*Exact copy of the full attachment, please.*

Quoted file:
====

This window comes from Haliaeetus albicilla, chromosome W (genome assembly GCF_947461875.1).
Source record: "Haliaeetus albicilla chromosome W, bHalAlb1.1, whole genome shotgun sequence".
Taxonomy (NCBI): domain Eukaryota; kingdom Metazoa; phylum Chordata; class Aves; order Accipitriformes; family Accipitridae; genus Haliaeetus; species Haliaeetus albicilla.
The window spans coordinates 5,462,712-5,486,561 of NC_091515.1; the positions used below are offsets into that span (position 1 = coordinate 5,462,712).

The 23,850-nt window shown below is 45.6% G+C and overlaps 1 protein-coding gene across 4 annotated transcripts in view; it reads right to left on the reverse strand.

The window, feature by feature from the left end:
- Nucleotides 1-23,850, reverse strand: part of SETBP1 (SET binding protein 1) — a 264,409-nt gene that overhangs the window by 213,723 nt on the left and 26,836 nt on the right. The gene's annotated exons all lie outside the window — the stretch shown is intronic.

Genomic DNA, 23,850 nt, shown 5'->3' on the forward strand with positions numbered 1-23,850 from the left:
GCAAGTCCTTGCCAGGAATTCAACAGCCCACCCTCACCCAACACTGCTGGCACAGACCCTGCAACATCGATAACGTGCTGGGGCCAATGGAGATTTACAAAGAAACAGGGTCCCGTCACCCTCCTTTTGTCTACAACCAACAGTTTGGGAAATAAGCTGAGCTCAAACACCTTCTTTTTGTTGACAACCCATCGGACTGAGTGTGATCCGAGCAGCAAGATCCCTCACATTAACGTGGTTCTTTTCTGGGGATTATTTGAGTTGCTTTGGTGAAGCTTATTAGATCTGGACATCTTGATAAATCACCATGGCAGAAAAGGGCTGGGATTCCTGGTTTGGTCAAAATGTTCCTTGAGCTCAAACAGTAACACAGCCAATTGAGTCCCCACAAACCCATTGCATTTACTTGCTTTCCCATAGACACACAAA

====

This window comes from Haliaeetus albicilla, chromosome W (genome assembly GCF_947461875.1).
Source record: "Haliaeetus albicilla chromosome W, bHalAlb1.1, whole genome shotgun sequence".
Taxonomy (NCBI): domain Eukaryota; kingdom Metazoa; phylum Chordata; class Aves; order Accipitriformes; family Accipitridae; genus Haliaeetus; species Haliaeetus albicilla.
The window spans coordinates 5,462,712-5,486,561 of NC_091515.1; the positions used below are offsets into that span (position 1 = coordinate 5,462,712).

The 23,850-nt window shown below is 45.6% G+C and overlaps 1 protein-coding gene across 4 annotated transcripts in view; it reads right to left on the reverse strand.

The window, feature by feature from the left end:
- Nucleotides 1-23,850, reverse strand: part of SETBP1 (SET binding protein 1) — a 264,409-nt gene that overhangs the window by 213,723 nt on the left and 26,836 nt on the right. The gene's annotated exons all lie outside the window — the stretch shown is intronic.

Genomic DNA, 23,850 nt, shown 5'->3' on the forward strand with positions numbered 1-23,850 from the left:
GCAAGTCCTTGCCAGGAATTCAACAGCCCACCCTCACCCAACACTGCTGGCACAGACCCTGCAACATCGATAACGTGCTGGGGCCAATGGAGATTTACAAAGAAACAGGGTCCCGTCACCCTCCTTTTGTCTACAACCAACAGTTTGGGAAATAAGCTGAGCTCAAACACCTTCTTTTTGTTGACAACCCATCGGACTGAGTGTGATCCGAGCAGCAAGATCCCTCACATTAACGTGGTTCTTTTCTGGGGATTATTTGAGTTGCTTTGGTGAAGCTTATTAGATCTGGACATCTTGATAAATCACCATGGCAGAAAAGGGCTGGGATTCCTGGTTTGGTCAAAATGTTCCTTGAGCTCAAACAGTAACACAGCCAATTGAGTCCCCACAAACCCATTGCATTTACTTGCTTTCCCATAGACACACAAA